Ga door naar hoofdinhoud
Help

Deze versie is geschreven door: jsherry2 ,

Tekst:

NEWS FLASH for MacBook Air users with 3 Beeps at startup!!!
 
On a hunch, as I have noticed my MacBook Air has overheated in the past, I opened mine up to check the THERMAL PASTE. Made no sense that DRAM of any sort would fail after 15 months. When I got down to the logic board, I inspected the 8 visible 1 gigabit chips visible. The solder joints appeared pristine. Nothing else appeared burned, fractured, loose or disconnected. I then removed the heatsink I found the thermal paste dried and hardened! I carefully removed all of the old paste and then applied new high quality thermal paste. I then reassembled the machine. Rebooted and NO 3 beeps! Once again, my MacBook Air appears to be working perfectly.
 
Therefore, if you have recently had a MacBook Air exhibit the 3 beep boot failure, strongly consider checking your thermal paste. WARNING: You should do this ONLY you are an experienced repair person, and only if your computer is already out of warranty.
 
FYI: I've been building, repairing and modding computers since 1987.
 
Hope this helps some people,
 
John
 
=== Update (11/28/2010) ===
 
UPDATE: THERMAL PASTE
 
Having now had to do this repair twice, I am beginning to suspect that environmental conditions (temperature, ambient humidity) are directly affecting thermal paste on the Macbook Air (as least the Rev C).
 
Please let me explain, as I do not think there is anything inherently wrong with this model. Each time I have run into the 3 beep scenario, it has occurred after the MacBook Air has been exposed to extremes in temperature. Specifically, it has been left out in the center console of my 2007 Tundra when it has been very cold (10º F to 20º F). Although this area of the pickup truck should be insulated (you would think, as this console is specifically marketed pitching it as a place to store your notebook computer), it seems to not be so. That and the fact that the MacBook Air is so thin, and there is no real thermal insulator between the case and the logic board. My thinking is that the paste contracts and/or dries out when exposed to extremely cold temperature. If the former is true, then when it warms up it could potentially fail by cracking, or even pulling away from the surface it is adhered to. Likewise this could occur as it contracts, or if it gets dried out. Anyone out there with material science engineering experience with thermal paste, input would be greatly appreciated.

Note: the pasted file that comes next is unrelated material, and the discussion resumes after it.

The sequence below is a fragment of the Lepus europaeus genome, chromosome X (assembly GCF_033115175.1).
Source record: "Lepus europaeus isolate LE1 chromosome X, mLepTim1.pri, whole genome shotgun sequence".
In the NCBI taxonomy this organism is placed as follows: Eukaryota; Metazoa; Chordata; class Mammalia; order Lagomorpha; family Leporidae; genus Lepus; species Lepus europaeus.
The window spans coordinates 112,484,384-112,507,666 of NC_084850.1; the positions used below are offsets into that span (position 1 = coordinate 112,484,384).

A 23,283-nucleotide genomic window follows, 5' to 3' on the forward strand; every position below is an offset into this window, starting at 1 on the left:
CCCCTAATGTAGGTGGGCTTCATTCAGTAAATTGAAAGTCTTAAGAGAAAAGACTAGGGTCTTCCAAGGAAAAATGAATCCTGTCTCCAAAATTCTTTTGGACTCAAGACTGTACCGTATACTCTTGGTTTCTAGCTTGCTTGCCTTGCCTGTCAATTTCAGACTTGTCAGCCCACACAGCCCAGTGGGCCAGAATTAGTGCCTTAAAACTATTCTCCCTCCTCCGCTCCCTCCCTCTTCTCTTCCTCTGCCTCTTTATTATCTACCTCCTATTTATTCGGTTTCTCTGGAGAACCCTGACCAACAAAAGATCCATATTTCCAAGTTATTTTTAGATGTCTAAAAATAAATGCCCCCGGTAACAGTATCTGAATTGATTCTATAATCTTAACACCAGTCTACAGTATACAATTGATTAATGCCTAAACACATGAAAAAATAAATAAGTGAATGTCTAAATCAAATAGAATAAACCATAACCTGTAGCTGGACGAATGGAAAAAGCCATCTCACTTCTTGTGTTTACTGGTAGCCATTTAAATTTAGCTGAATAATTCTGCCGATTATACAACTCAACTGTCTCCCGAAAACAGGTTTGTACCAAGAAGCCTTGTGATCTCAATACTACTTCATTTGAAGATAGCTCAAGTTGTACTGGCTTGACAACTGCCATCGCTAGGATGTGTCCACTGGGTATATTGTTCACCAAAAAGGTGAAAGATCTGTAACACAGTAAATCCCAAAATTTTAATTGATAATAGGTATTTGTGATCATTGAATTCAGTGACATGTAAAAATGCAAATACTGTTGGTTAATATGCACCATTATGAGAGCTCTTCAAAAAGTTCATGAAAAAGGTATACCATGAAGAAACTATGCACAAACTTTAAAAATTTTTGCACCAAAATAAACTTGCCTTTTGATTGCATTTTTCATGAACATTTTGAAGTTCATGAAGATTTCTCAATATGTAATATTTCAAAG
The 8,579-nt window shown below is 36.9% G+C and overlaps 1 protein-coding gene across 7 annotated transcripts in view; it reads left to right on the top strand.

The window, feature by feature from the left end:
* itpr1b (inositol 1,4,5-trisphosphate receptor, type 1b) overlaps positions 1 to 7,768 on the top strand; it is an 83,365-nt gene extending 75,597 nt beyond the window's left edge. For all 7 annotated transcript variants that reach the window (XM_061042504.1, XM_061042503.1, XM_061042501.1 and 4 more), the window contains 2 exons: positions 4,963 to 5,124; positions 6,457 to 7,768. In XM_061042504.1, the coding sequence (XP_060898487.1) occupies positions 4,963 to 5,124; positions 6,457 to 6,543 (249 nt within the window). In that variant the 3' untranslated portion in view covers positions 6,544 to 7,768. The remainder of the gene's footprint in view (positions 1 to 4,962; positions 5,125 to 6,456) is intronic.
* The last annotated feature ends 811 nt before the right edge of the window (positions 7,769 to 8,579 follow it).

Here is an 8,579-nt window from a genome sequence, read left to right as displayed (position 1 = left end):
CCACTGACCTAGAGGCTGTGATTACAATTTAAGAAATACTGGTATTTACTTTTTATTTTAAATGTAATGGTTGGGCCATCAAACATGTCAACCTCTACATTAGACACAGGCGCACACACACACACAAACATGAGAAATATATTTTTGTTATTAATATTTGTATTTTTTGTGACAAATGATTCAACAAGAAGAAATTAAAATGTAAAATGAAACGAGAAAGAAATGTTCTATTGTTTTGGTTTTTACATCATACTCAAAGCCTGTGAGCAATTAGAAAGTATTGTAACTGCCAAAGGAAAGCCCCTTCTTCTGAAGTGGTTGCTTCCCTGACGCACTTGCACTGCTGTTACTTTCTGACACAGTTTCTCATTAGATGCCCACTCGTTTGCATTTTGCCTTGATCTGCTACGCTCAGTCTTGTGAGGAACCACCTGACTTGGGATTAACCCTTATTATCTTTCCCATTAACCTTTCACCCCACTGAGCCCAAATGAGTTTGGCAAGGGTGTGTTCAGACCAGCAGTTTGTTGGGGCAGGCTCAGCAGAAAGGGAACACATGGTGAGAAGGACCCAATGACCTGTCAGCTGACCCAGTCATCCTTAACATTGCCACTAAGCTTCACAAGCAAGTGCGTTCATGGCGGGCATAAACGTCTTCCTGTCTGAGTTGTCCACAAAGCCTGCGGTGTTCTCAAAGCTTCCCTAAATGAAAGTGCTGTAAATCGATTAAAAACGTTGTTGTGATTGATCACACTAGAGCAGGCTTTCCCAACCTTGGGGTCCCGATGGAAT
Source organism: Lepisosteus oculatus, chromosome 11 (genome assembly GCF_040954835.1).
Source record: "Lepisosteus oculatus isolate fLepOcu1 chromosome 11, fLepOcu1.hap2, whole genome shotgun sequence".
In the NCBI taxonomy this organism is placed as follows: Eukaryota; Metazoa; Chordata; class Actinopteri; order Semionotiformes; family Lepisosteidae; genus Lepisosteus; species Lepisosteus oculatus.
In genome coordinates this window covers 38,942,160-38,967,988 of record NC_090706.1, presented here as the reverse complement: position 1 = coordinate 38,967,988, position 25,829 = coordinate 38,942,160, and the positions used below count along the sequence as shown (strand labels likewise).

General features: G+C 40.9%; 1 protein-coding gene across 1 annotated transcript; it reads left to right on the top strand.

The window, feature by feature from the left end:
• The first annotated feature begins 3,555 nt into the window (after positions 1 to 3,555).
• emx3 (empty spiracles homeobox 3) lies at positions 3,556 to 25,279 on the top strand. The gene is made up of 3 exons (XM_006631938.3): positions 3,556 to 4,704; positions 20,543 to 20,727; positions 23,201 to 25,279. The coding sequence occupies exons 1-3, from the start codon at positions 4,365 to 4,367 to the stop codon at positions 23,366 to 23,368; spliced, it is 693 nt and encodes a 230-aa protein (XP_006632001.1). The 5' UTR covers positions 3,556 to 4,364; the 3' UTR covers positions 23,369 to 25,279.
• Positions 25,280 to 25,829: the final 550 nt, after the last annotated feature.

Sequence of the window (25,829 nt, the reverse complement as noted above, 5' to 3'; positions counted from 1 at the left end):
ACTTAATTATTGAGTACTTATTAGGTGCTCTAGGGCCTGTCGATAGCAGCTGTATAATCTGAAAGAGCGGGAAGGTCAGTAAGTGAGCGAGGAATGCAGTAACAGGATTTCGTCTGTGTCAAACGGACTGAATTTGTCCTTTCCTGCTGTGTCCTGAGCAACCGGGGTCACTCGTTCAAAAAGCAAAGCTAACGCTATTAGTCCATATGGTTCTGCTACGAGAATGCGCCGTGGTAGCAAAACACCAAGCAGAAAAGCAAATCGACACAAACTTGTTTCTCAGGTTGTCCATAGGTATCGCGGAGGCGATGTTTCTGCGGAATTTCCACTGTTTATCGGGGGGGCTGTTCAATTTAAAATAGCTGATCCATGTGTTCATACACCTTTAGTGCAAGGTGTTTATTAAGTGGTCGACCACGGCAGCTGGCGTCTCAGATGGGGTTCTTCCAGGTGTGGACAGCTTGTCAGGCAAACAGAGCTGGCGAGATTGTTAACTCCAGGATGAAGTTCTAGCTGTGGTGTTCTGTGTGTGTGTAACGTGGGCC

Bottomline is that each time I've had the 3 beep scenario, twice now and after machine being on (sleeping, cover closed), being exposed to a significant temperature drop, when I open it up and replace the paste, it works again. CAUTION: the paste itself is not at all easy to work with, and can make a real mess. It especially loves hydrophillic substances like your fingers. And MORE IMPORTANTLY, if you fail to put the thermal paste on properly, you are in for a potential disaster. Although I think Apple has engineered a fail safe for this by preventing the boot sequence, resulting in the 3 beeps (misleadingly indicating RAM failure), I wouldn't want to be the one finding a fire igniting my Air! Just to respond to the memory seating issue, there is none. As others have pointed out, it is soldered (using SMD -tiny 'surface mount' - chips) to the logic board).

Status:

open

Origineel bericht door: jsherry2 ,

Tekst:

NEWS FLASH for MacBook Air users with 3 Beeps at startup!!!

On a hunch, as I have noticed my MacBook Air has overheated in the past, I opened mine up to check the THERMAL PASTE. Made no sense that DRAM of any sort would fail after 15 months. When I got down to the logic board, I inspected the 8 visible 1 gigabit chips visible. The solder joints appeared pristine. Nothing else appeared burned, fractured, loose or disconnected. I then removed the heatsink I found the thermal paste dried and hardened! I carefully removed all of the old paste and then applied new high quality thermal paste. I then reassembled the machine. Rebooted and NO 3 beeps! Once again, my MacBook Air appears to be working perfectly.

Therefore, if you have recently had a MacBook Air exhibit the 3 beep boot failure, strongly consider checking your thermal paste. WARNING: You should do this ONLY you are an experienced repair person, and only if your computer is already out of warranty.

FYI: I've been building, repairing and modding computers since 1987.

Hope this helps some people,

John

Status:

open